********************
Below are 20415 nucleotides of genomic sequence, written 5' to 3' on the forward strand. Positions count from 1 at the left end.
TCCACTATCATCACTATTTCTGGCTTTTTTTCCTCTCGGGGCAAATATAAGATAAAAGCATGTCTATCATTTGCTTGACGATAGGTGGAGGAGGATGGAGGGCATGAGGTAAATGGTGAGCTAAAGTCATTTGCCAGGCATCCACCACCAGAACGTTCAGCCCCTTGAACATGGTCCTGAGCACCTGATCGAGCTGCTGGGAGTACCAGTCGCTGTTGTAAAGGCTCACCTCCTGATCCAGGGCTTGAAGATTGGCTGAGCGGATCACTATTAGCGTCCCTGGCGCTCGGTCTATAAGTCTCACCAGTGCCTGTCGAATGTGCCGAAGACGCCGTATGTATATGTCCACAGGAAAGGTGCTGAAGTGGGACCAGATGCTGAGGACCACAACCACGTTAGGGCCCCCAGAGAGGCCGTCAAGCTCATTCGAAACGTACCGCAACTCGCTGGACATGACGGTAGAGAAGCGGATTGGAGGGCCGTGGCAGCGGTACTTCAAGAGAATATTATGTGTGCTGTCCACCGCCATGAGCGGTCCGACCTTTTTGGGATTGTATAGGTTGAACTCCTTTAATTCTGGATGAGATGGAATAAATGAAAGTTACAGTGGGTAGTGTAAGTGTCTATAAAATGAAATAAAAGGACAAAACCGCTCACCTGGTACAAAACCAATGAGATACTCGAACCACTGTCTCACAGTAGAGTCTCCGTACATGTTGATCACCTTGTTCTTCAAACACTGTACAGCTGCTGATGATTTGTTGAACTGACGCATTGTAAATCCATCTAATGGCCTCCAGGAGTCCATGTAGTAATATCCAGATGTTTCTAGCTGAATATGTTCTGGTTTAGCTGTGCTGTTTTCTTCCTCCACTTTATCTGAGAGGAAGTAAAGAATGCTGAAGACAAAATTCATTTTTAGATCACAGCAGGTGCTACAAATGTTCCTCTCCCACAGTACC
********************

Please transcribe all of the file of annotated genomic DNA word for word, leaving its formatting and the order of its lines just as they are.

Below are 20415 nucleotides of genomic sequence, written 5' to 3' on the forward strand. Positions count from 1 at the left end.
TCCACTATCATCACTATTTCTGGCTTTTTTTCCTCTCGGGGCAAATATAAGATAAAAGCATGTCTATCATTTGCTTGACGATAGGTGGAGGAGGATGGAGGGCATGAGGTAAATGGTGAGCTAAAGTCATTTGCCAGGCATCCACCACCAGAACGTTCAGCCCCTTGAACATGGTCCTGAGCACCTGATCGAGCTGCTGGGAGTACCAGTCGCTGTTGTAAAGGCTCACCTCCTGATCCAGGGCTTGAAGATTGGCTGAGCGGATCACTATTAGCGTCCCTGGCGCTCGGTCTATAAGTCTCACCAGTGCCTGTCGAATGTGCCGAAGACGCCGTATGTATATGTCCACAGGAAAGGTGCTGAAGTGGGACCAGATGCTGAGGACCACAACCACGTTAGGGCCCCCAGAGAGGCCGTCAAGCTCATTCGAAACGTACCGCAACTCGCTGGACATGACGGTAGAGAAGCGGATTGGAGGGCCGTGGCAGCGGTACTTCAAGAGAATATTATGTGTGCTGTCCACCGCCATGAGCGGTCCGACCTTTTTGGGATTGTATAGGTTGAACTCCTTTAATTCTGGATGAGATGGAATAAATGAAAGTTACAGTGGGTAGTGTAAGTGTCTATAAAATGAAATAAAAGGACAAAACCGCTCACCTGGTACAAAACCAATGAGATACTCGAACCACTGTCTCACAGTAGAGTCTCCGTACATGTTGATCACCTTGTTCTTCAAACACTGTACAGCTGCTGATGATTTGTTGAACTGACGCATTGTAAATCCATCTAATGGCCTCCAGGAGTCCATGTAGTAATATCCAGATGTTTCTAGCTGAATATGTTCTGGTTTAGCTGTGCTGTTTTCTTCCTCCACTTTATCTGAGAGGAAGTAAAGAATGCTGAAGACAAAATTCATTTTTAGATCACAGCAGGTGCTACAAATGTTCCTCTCCCACAGTACC